Turtles are commonly found in North Carolina, from the mountains to the coast. There are 21 species of turtles in North Carolina. Some species are endangered, and others are the largest in the world. Some species migrate to different parts of the world to build nests while others build nests on North Carolina's coasts and on the banks of rivers.
There are four different turtles in the Cheloniidae classification. These include the Loggerhead turtle, the Green turtle, the Atlantic Hawksbill turtle and the Atlantic Ridley turtle. All four of these turtles are saltwater turtles. Loggerhead turtles are a threatened species. The Green turtle is also a threatened species and often migrates long distances. The Atlantic Hawksbill is listed as endangered because it is hunted for its shell. It is named for its beak-shaped mouth. The Atlantic Ridley sea turtle is the most endangered sea turtle in the world.
Leatherback, Snapping and Spiny Soft-shell Turtles
The Leatherback turtle can grow to over five feet long. Its shell is not hard like that of other turtles, a quality that gives the Leatherback turtle its name. The Leatherback is an ocean turtle. Snapping turtles are very common; they are freshwater turtles. There are different subspecies of the Spiny Soft-shell turtle, two of which live in North Carolina. The Gulf Coast and Eastern spiny softshell turtle both live in North Carolina. These turtles are usually freshwater turtles.
Spotted, Painted and Chicken Turtle
The Spotted turtle is can be found in eastern North Carolina. Its shell is very dark, with yellow spots. Many people collect Spotted turtles for pets, and this has put this turtle on the threatened species list. The Painted turtle gets its name from the distinctive red, yellow and black colors on its shell. Painted turtles are the only reptiles besides the diamondback turtle that will freeze during the winter and thaw in the spring. Chicken turtles can be identified by the horizontal and vertical stripes on their limbs.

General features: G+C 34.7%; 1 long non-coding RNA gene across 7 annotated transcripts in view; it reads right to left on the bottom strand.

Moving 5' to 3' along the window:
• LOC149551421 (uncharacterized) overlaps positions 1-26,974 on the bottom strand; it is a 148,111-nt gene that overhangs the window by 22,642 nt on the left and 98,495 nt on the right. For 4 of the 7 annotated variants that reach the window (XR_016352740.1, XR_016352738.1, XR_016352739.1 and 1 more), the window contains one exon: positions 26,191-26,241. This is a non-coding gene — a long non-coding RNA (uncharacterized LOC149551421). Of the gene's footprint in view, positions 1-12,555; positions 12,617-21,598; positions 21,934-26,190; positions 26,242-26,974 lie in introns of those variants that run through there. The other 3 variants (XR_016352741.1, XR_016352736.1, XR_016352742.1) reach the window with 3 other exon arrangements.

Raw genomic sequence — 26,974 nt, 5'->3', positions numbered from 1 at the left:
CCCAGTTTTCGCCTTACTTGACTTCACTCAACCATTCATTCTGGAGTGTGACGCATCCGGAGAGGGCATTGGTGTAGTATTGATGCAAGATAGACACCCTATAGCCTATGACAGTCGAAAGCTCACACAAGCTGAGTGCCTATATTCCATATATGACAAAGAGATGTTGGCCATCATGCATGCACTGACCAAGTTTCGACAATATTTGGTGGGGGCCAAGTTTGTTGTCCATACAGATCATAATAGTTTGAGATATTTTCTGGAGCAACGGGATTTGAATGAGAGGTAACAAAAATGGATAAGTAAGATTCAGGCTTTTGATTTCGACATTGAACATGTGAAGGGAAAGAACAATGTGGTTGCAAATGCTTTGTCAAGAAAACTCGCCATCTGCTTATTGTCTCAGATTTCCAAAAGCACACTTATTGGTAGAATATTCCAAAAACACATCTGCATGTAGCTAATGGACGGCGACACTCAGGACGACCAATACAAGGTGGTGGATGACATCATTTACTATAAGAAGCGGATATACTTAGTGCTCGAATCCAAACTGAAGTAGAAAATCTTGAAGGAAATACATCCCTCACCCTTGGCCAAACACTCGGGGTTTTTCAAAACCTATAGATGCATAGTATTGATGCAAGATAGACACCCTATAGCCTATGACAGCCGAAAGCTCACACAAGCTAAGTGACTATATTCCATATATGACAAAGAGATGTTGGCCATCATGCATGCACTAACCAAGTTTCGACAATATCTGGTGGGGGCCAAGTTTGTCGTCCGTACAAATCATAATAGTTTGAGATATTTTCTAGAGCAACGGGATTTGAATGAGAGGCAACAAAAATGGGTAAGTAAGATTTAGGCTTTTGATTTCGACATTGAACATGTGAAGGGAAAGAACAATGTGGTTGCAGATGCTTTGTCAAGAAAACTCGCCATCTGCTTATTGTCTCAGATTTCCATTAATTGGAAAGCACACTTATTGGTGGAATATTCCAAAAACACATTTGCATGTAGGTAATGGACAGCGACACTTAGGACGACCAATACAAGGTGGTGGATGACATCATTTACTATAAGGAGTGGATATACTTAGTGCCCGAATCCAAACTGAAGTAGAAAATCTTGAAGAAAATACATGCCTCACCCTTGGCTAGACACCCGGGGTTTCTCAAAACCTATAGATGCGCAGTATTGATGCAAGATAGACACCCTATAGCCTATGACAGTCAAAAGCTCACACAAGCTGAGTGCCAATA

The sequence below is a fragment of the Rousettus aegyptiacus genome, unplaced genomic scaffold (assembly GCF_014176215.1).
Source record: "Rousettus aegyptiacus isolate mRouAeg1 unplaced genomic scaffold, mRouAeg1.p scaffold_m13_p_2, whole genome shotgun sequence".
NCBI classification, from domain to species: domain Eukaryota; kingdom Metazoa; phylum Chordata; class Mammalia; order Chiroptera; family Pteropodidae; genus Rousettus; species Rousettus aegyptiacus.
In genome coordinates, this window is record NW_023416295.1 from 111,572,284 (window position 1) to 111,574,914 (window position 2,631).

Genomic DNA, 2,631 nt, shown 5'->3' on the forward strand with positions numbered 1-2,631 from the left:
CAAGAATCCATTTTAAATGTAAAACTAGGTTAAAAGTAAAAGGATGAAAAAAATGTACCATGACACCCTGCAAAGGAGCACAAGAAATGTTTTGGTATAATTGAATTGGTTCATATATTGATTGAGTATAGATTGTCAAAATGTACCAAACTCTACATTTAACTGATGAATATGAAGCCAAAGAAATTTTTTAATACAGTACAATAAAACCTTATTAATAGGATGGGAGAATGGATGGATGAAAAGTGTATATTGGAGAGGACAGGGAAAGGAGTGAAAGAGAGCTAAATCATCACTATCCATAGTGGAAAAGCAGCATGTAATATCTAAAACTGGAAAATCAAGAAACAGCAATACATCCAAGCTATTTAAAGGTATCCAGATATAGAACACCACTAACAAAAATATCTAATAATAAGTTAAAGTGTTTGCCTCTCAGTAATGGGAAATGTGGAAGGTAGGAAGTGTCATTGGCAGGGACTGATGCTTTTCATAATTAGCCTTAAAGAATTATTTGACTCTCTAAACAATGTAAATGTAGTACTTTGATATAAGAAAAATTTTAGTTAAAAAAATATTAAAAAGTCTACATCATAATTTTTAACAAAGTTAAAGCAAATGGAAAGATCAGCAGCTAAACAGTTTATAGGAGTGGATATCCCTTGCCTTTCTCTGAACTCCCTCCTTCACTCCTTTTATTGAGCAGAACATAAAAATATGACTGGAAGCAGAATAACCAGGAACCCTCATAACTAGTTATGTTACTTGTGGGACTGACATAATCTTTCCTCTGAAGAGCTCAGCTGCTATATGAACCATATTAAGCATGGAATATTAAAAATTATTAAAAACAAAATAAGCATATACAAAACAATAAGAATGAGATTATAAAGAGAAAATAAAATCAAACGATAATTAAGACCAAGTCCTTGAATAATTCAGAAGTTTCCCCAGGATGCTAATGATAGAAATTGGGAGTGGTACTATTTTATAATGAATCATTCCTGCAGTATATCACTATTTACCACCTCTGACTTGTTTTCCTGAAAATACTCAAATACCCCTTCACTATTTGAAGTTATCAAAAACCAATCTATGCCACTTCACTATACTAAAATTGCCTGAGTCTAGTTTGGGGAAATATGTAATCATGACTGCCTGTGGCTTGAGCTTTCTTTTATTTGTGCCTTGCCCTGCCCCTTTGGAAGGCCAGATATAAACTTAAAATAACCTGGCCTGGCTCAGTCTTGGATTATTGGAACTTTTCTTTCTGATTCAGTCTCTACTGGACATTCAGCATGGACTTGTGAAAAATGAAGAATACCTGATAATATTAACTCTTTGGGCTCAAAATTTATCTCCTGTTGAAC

Bog, Yellowbelly Slider and Diamondback Terrapin Turtles
The Bog turtle is found in western North Carolina. It usually buries itself in the mud. This species prefers wetland areas in the mountains. The Yellowbelly Slider is easily identified by its bright yellow belly. It can be found in the eastern half of the state and is a common aquarium pet. Diamondback terrapin turtles are mainly found in marshes and coastal areas. Even though they are primarily a saltwater turtle, they have been found in freshwater.
River Cooter, Florida Cooter and Redbelly Turtle
The River Cooter turtle is found in the eastern half of North Carolina. The most common way to tell the River Cooter apart from its relative the Florida Cooter turtle is habitat. The River Cooter prefers rivers and streams, but the Florida Cooter turtle prefers lakes and marshes. Like the River Cooter, the Florida Cooter is also found in the eastern part of North Carolina. The Redbelly turtle is only found in the northeastern corner of the state. The Redbelly, River Cooter and Florida Cooter are all known to interbreed. Redbelly turtles prefer either still or slow-moving bodies of water.
Eastern Box Turtle, Striped and Eastern Mud Turtle
The Eastern Box turtle is a very colorful turtle that can be found across North Carolina. It will eat almost anything it can. Box turtles prefer forested habitats. The Striped Mud turtle is found on the eastern half on the state. These turtles are very small and are only three to four inches long. Eastern Mud turtles are not good swimmers. They are found in most of North Carolina, except the western half of the state. These turtles are usually mistaken for snapping turtles.
Stripeneck Muck Turtle and Common Musk Turtle
The Stripeneck Musk turtle is not very common in North Carolina. It is only found along the northwestern border of the state in two counties. The Stripeneck turtle is common in rivers and streams. The Common Musk turtle can be found all across North Carolina. The Common Musk turtle is nicknamed "stinkpot" because it secretes a musky smell from its anal glands if it is threatened. This turtle also bites when first picked up.